The University of Leicester has studied the DNA of Richard III and found that there could be a break in the royal bloodline.

Richard III Portrait
© The Society of Antiquities.
The portrait of Richard from The Society of Antiquities
When the body of Richard III was discovered in a car park in Leicester in 2012 archaeologists knew it was a momentous find.

But little did they realise that it might expose the skeletons in the cupboard of the British aristocracy, and even call into question the bloodline of the Royal family.

In order to prove that the skeleton really was Richard III, scientists needed to take a DNA sample and match it to his descendants.

Genetic testing through his maternal DNA proved conclusively that the body was the King. However, when they checked the male line they discovered something odd. The DNA did not match showing that at some point in history an adulterous affair had broken the paternal chain.

Although it is impossible to say when the affair happened, if it occurred around the time of Edward III (1312- 1377) it could call into question whether kings like Henry VI, Henry VII and Henry VIII had royal blood, and therefore the right to rule.

Without his claim to royalty, Henry VII is unlikely to have been able to raise an army for the Battle of Bosworth Field, in which Richard III was killed, and the history of England could have been very different.

And it has implications for our own Royal Family who also share a direct bloodline to the Tudors.

Kevin Schurer, Professor of English Local History, at the University of Leicester said: "The first thing we need to get out of the way is that we are not indicating that Her Majesty should not be on the throne.

"There are 19 links where the chain could have been broken so it is statistically more probable that it happened at a time where it didn't matter. However there are parts of the chain which if broken could hypothetically affect royalty."

Because Richard III was childless, scientists looked at the descendants of Edward III, his great great grandfather.

Genetically, fathers pass on a copy of their Y chromosome to their sons, so Richard and Edward should carry the same DNA. Likewise, any descendent of Edward's would share the same Y chromosome as Richard, and a match would prove his royal descent.

However scientists were intrigued to find that the DNA did not match, suggesting a 'non-paternity event' somewhere between Edward III and his descendants. In other words, someone was unknowingly illegitimate.

If the illegitimate baby was Edward's son John of Gaunt (1340 - 1399) or his son Henry IV (1366 - 1413) then the royal blood line would be lost.

Prof Schurer added: "If there is one particular link that has more significance than any other it has to be the link between Edward III and his son John of Gaunt.

"John of Gaunt was the father of Henry IV, so if John of Gaunt was not actually the child of Edward III, arguably Henry IV had no legitimate right to the throne and therefore neither did Henry V, Henry VI and indirectly, the Tudors.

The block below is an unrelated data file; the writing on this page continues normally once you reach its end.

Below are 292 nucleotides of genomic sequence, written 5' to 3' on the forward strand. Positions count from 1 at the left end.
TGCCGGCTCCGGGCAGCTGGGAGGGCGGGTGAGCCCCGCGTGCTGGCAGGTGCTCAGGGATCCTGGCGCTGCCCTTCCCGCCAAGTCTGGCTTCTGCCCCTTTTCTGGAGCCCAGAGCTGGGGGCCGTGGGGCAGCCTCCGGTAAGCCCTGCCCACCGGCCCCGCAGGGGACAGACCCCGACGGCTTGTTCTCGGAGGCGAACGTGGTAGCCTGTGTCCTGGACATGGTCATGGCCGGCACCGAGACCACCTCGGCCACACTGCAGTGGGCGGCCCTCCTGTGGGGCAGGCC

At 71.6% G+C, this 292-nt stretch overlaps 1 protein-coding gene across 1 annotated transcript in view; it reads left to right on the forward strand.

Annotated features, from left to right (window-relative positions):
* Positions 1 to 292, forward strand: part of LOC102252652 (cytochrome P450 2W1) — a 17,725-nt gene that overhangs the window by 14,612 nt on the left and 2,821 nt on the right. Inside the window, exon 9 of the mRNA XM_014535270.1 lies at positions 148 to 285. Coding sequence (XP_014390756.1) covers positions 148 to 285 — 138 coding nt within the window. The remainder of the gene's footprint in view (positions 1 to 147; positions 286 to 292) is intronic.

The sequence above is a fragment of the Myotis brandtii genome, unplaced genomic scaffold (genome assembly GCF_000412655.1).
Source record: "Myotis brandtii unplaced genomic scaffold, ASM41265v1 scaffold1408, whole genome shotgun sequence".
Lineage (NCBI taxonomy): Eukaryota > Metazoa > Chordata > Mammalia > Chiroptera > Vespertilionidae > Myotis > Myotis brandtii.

"Likewise if the break is in the part of Richard III this would also ask questions about legitimacy of the claims of Richard and his brother Edward.

"However you are never going to get an answer without exhuming a dead person."

Richard III DNA Trail
© The Telegraph, UK
Richard III DNA Trail
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Henry VII (1457 - 1509) claimed a right to the throne through his wife Elizabeth of York, who was the daughter of Edward IV (1422 - 1483). Her royal line also came through Edward III, via Edmund, Duke of York, the brother of John of Gaunt.

Henry also had a royal bloodline through Margaret Beaufort, his mother, who was the great great great great granddaughter of Edward I (1239 - 1307), but the Beauforts were banned by statute from ruling by Henry IV.

Tudor historian and author Elizabeth Norton said the research could have wide implications for British history.

"This is a very interesting finding. There are huge arguments about whether Elizabeth of York was legitimate," said Ms Norton, "This might suggest that she did not have a royal blood line and if so then the Tudors did not either."

However she believes that the break is unlike to have happened with John of Gaunt.

"John of Gaunt and his wife are really a love story," she said, "He married her and legitimised the children he had with her. So it's unlikely that the link was broken there."

The DNA results also revealed new details about the appearance of Richard III. It proves he is likely to have had blue eyes and blond hair, which may have darkened over time.

Experts say a portrait of Richard (see image above) which hangs in the Society of Antiquities in London is the closest representation of the former King.

Dr Turi King, of the department of genetics at the University of Leicester added: "There are no contemporary portraits of Richard. They all post-date his death by about 25-30 years onwards.

"So what I was interested in doing was looking at what the DNA evidence could tell us about what his hard an eye colour was predicted to be and see which portrait that most closely matches.

"The DNA evidence indicates that he has a high probability of having blue eye colour and blond hair. That would be a childhood hair colour, and hair can darken with age."

Dr King is currently attempting to sequence the entire genome of Richard III to look for diseases and health issues that the King might have suffered.

The Royal Household said it did not wish to comment on the research, which is published in the journal Nature Communications and funded by the Wellcome Trust.